The united anti-bear front is still intact, though. More so, it will continue to solidify itself in the coming years, with the center forming around the russophobic Ukraine. Expect anything, including rushed and forced NATO expansion, EU action along the Eastern Partnership lines and lots of other nasty little things. And as Cold War-era treaties continue to slowly but surely lose their inviolability, the situation could become increasingly dangerous. Not just for Russia, but for the entire European continent.

One of the saddest things about this whole situation is the fact that a truly Herculean effort will have to be made on the Russian part if any hope of winning over (or winning back) Eastern Europe is to remain. The 20-odd post-Soviet years were a waste in terms of making Russia and the Russian world appealing to the Slavic and Baltic nations that once were part of the Czars’ Empire. Unsubtle Soviet-style propaganda no longer cuts it, and, let’s be honest, has never worked properly beyond Russia’s borders. Cash showers for local elites and oil-and-gas blackmail can only go to certain lengths. Soft power, in a broader sense, the way it is perceived in American think-tanks, could partially do the trick, but, unfortunately, it is virtually unknown and unwielded in Putin’s Russia. Compromises and sacrifices could also be required, such as acknowledging Soviet-era occupation of the Baltics. Fixing relations and exorcising Cold War demons (on both sides!) is just the first step, but a very important one.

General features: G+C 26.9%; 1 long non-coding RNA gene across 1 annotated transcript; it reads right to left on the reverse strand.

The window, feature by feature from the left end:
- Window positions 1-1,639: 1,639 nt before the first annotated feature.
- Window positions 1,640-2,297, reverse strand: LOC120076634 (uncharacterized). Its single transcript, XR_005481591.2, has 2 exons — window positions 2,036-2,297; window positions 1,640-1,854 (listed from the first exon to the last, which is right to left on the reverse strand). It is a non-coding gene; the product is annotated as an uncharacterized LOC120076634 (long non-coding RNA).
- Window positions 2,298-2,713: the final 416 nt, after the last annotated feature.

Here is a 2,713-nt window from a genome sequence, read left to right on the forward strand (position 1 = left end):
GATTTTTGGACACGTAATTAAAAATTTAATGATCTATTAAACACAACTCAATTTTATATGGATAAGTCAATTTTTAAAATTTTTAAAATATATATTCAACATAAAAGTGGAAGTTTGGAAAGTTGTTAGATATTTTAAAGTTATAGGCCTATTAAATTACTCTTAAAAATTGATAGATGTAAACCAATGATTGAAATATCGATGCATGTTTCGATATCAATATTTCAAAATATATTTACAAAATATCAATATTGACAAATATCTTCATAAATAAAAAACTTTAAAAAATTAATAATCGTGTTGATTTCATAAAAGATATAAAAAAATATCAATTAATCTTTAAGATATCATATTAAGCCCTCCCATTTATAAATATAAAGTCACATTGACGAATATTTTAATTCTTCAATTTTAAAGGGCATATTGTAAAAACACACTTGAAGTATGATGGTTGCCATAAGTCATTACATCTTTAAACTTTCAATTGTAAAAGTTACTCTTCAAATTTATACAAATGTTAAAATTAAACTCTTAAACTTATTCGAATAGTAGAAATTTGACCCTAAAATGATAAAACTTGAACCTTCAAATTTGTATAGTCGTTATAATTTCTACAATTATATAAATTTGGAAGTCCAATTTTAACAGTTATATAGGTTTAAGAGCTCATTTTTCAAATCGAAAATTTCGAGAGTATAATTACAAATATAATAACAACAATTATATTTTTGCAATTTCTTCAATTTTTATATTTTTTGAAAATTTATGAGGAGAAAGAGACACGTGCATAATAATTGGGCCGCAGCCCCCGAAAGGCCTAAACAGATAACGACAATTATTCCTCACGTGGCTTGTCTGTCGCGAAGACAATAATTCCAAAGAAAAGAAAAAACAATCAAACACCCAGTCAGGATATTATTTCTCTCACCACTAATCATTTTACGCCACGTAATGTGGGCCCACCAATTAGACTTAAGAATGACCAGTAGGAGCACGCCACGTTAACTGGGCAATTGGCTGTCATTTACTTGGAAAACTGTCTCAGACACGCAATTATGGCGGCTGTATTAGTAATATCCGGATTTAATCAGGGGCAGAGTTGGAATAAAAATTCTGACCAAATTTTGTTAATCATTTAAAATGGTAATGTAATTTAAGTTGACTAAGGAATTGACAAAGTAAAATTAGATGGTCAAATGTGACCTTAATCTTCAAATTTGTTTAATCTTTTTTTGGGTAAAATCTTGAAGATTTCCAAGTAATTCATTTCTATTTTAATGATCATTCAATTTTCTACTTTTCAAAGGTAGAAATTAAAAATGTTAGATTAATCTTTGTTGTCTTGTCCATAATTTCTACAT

Tearing Eastern Europe away from the Americans should be a long-term strategic goal. After all isn’t a good dog Poland that is kept on a short leash and rewarded for pro-Russian stances in the EU so much nicer than a spiteful russophobic Poland that we see today under Uncle Sam? Or how about having colonies on the Baltic? Or in Transcaucasia? Allies, puppet-states, vassals, ultimately maybe even provinces… Sounds nice, doesn’t it?

This may seem difficult now, maybe even impossible, given the Ukraine situation and the general lack of direction in Russia’s foreign policy, but it’s something to look forward to. And think about.